Speaker: Ohyoon Kwon
Language: English and German
The overlooked neuroscientific ingredient required for teams to truly be agile. A few simple mechanisms have shown to dramatically improve the interpersonal bonding of teams. This bond is critical for teams to move from just ‘doing’ agile processes to actually ‘being’ agile.
Why this workshop?
In a relatively short period of time, agile and scrum methods have gone from a fringe method to a global movement, and a majority of development teams now embrace the methodology as the new ‘norm’. Scrum, sprints, stand-up meetings, backlog and retrospectives have now become part of daily language and norms in our teams. Perhaps your team is already ‘doing agile’, and you are already seeing the advantages and enjoying the gains.
Consultants often report how agile teams development hits a plateau, and productivity stalls. The common diagnosis is that organizations have implemented an agile transformation and adopted all of the correct processes - but the fundamental employee behaviour does not change. Management communicates the desired culture and values, but somehow these are not embedded into the DNA of the team. Instead of self-organizing teams, “zombi” agile teams emerge who are tired of ‘changes’, and not engaged when they are mechanically applying taught methods.
Without growth mindset, your sprint planning is limited to ‘damage control’, where you are focused on avoiding failure.
Without trust and respect, your blacklog discussion can become an ego wrestling exercise.
Without Psychological Safety, the team will never be able to operate at peak performance, and members will not feel open to address root problems at your retrospect sessions,
Doing agile demands teams to grow (or change) their implicit abilities such as mindset, values and habits. It presumes that team members are prepared to collaborate at a higher level of psychological and behavioural maturity. Usually that does not happen automatically. Agile teams are doing new ‘rituals’ without internalizing its ‘meaning’.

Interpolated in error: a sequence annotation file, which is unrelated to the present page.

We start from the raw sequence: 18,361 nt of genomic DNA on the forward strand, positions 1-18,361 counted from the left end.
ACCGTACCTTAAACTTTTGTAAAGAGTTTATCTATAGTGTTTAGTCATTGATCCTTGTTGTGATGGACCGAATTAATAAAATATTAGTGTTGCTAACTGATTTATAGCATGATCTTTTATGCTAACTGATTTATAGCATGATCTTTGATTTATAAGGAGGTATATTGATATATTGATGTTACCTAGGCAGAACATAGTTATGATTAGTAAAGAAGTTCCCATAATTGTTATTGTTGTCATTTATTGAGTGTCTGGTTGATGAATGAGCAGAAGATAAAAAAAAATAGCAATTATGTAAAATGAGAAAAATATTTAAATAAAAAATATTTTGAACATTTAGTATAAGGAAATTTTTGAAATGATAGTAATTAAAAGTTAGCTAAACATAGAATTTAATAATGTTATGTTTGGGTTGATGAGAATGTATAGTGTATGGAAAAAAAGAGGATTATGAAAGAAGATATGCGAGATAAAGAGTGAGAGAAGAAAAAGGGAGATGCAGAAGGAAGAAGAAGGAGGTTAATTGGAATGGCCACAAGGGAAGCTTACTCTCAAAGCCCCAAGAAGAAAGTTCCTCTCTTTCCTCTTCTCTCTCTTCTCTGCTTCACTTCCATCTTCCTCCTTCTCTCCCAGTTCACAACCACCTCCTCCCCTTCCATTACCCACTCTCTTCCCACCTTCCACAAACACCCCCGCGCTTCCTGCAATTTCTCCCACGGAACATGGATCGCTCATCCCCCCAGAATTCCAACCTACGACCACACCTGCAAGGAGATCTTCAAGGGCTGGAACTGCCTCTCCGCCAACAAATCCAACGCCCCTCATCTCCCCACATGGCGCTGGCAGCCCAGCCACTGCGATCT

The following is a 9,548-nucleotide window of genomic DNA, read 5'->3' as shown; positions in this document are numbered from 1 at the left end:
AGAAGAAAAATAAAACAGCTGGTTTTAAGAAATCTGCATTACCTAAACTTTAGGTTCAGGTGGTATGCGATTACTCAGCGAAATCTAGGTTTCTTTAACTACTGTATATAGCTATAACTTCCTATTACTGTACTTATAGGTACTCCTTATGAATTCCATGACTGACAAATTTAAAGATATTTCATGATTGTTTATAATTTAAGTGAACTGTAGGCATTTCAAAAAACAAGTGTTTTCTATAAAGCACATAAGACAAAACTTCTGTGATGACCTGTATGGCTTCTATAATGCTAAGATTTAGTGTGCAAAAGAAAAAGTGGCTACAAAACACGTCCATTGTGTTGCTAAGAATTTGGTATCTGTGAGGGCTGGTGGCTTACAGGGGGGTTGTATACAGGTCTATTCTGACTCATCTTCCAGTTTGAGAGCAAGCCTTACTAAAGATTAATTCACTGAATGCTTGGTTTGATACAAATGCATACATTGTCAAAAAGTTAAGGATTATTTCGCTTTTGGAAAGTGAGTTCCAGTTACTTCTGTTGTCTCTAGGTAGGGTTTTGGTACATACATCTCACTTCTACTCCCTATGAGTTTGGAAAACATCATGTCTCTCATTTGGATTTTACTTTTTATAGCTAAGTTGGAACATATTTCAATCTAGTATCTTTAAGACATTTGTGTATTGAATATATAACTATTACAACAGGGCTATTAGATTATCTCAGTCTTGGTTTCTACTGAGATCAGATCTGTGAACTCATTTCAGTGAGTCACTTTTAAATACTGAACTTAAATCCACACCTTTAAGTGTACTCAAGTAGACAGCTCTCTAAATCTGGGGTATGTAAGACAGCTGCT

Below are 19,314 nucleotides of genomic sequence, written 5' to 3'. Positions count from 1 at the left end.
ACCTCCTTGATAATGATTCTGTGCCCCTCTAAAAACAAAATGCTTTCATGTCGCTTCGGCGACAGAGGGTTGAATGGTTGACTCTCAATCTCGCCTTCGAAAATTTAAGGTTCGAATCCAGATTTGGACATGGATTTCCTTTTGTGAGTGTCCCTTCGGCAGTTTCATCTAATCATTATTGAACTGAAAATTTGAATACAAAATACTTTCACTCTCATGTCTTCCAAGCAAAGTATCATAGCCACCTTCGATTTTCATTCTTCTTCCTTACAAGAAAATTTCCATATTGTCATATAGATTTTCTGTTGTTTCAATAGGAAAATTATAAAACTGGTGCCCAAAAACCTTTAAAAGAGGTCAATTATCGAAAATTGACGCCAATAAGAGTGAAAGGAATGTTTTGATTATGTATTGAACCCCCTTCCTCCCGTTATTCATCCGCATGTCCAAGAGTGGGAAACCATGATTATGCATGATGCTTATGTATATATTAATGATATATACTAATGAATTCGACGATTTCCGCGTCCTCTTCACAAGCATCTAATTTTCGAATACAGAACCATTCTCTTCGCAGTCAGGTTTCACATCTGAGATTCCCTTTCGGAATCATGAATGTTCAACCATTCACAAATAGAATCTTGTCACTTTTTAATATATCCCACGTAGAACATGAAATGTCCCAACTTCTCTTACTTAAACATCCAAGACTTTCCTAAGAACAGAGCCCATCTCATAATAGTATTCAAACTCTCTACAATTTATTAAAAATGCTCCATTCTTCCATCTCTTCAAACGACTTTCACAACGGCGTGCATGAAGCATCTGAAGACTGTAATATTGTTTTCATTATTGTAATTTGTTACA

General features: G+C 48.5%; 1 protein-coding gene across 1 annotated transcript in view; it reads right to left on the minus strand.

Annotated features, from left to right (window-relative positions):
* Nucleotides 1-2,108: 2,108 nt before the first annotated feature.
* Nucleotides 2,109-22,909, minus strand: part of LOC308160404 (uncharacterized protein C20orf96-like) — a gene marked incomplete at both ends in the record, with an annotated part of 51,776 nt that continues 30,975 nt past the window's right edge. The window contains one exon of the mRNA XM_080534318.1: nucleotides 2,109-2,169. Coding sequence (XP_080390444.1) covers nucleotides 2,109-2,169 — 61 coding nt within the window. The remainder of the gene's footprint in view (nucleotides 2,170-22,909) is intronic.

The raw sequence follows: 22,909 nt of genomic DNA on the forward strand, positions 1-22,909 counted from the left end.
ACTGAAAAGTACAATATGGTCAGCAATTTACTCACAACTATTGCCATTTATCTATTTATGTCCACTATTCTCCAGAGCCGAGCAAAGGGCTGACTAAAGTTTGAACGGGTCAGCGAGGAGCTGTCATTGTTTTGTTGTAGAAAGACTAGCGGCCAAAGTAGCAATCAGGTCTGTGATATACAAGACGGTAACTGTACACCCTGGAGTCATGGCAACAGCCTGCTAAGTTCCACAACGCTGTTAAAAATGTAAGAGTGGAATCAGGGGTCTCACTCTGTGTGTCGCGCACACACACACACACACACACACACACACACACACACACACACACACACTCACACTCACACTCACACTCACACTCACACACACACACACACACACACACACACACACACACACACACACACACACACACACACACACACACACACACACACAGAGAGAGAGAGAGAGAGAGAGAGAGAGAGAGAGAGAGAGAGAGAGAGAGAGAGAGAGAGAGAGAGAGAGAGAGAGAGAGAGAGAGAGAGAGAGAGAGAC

This workshop introduces participants to an interactive process called WeQ that is missing from most agile implementations. Based on research at Google and Harvard, this method leverages the mechanisms of mobile app technology to help boost the team’s “collective intelligence”. Participants will share their experience of the leap (or the gaps) between doing agile and being agile. We will also showcase the latest research and development on neuroscience-backed gamification toolkits.
Who are we looking for?
This workshop invite participants who are inspired by the latest developments in team development. Together we would like to explore following questions: Where do we go from here? If we are already ‘Doing Agile’ how can we move towards ‘Being Agile’ (mastering mindset, behaviours and value)? What are concrete mechanisms for guiding teams towards the next level?
What do you expect from this session?
During the workshop we open up a space to invite participants to exchange their observations and bottlenecks in team development. We will share the latest research on neuroscience, and illustrate how we leveraged science to develop game mechanisms that can improve agile teams. Furthermore, participants will have hands-on experience on the game session we have used at leading companies like Nike, ING, and Richemont to leverage the power of these interpersonal mechanisms. Last but not least, participants will receive practical toolkit which they can apply.
Who is behind this workshop?
WeQ is an Amsterdam based research and consulting company focused on developing powerful, science-based, data-driven game mechanisms that helps teams become stronger and more productive.
We love scrum, stand-up and sprint. Because it’s simple, structured, and engaging. And most of all, because it’s proven. We’re convinced that agile teams can make a leap to being agile by introducing a new component to the exploding Agile movement that explicitly focuses on addressing the team’s psychological and behavioural maturity - their so-called ‘collective intelligence’.
Identify implicit psychological and behavioral traits that encourage / discourage collaboration in team.
Learn neuroscience principles and game mechanism that nurture high performing team
Enjoy hands on experience of WeQ game system
Access to practical tools and tips that immediately improve team dynamics.
- Zukunfts Zimmer